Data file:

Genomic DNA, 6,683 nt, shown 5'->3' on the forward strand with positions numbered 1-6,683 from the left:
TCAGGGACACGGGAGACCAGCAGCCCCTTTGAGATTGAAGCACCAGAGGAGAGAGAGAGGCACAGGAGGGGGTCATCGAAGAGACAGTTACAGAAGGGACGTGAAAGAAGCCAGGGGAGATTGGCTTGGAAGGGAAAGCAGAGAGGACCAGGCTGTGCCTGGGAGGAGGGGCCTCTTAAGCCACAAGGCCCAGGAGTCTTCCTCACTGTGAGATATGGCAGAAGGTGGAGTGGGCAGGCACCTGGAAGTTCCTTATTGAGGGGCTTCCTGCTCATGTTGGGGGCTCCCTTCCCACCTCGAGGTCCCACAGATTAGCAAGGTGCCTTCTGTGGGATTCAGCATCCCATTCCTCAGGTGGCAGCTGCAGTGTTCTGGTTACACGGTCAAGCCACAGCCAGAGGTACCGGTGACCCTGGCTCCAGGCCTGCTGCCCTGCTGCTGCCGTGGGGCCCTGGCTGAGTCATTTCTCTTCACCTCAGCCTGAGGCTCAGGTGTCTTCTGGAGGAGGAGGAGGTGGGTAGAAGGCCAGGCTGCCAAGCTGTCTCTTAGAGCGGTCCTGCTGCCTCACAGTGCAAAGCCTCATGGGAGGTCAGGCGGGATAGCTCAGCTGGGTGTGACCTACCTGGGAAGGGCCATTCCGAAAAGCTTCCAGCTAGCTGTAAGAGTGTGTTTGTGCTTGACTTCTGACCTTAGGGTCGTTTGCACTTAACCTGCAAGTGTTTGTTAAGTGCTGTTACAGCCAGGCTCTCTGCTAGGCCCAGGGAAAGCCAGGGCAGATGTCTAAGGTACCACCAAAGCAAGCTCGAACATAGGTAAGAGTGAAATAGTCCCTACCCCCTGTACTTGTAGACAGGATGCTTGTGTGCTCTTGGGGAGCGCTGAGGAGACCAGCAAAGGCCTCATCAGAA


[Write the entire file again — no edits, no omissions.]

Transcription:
Genomic DNA, 6,683 nt, shown 5'->3' on the forward strand with positions numbered 1-6,683 from the left:
TCAGGGACACGGGAGACCAGCAGCCCCTTTGAGATTGAAGCACCAGAGGAGAGAGAGAGGCACAGGAGGGGGTCATCGAAGAGACAGTTACAGAAGGGACGTGAAAGAAGCCAGGGGAGATTGGCTTGGAAGGGAAAGCAGAGAGGACCAGGCTGTGCCTGGGAGGAGGGGCCTCTTAAGCCACAAGGCCCAGGAGTCTTCCTCACTGTGAGATATGGCAGAAGGTGGAGTGGGCAGGCACCTGGAAGTTCCTTATTGAGGGGCTTCCTGCTCATGTTGGGGGCTCCCTTCCCACCTCGAGGTCCCACAGATTAGCAAGGTGCCTTCTGTGGGATTCAGCATCCCATTCCTCAGGTGGCAGCTGCAGTGTTCTGGTTACACGGTCAAGCCACAGCCAGAGGTACCGGTGACCCTGGCTCCAGGCCTGCTGCCCTGCTGCTGCCGTGGGGCCCTGGCTGAGTCATTTCTCTTCACCTCAGCCTGAGGCTCAGGTGTCTTCTGGAGGAGGAGGAGGTGGGTAGAAGGCCAGGCTGCCAAGCTGTCTCTTAGAGCGGTCCTGCTGCCTCACAGTGCAAAGCCTCATGGGAGGTCAGGCGGGATAGCTCAGCTGGGTGTGACCTACCTGGGAAGGGCCATTCCGAAAAGCTTCCAGCTAGCTGTAAGAGTGTGTTTGTGCTTGACTTCTGACCTTAGGGTCGTTTGCACTTAACCTGCAAGTGTTTGTTAAGTGCTGTTACAGCCAGGCTCTCTGCTAGGCCCAGGGAAAGCCAGGGCAGATGTCTAAGGTACCACCAAAGCAAGCTCGAACATAGGTAAGAGTGAAATAGTCCCTACCCCCTGTACTTGTAGACAGGATGCTTGTGTGCTCTTGGGGAGCGCTGAGGAGACCAGCAAAGGCCTCATCAGAA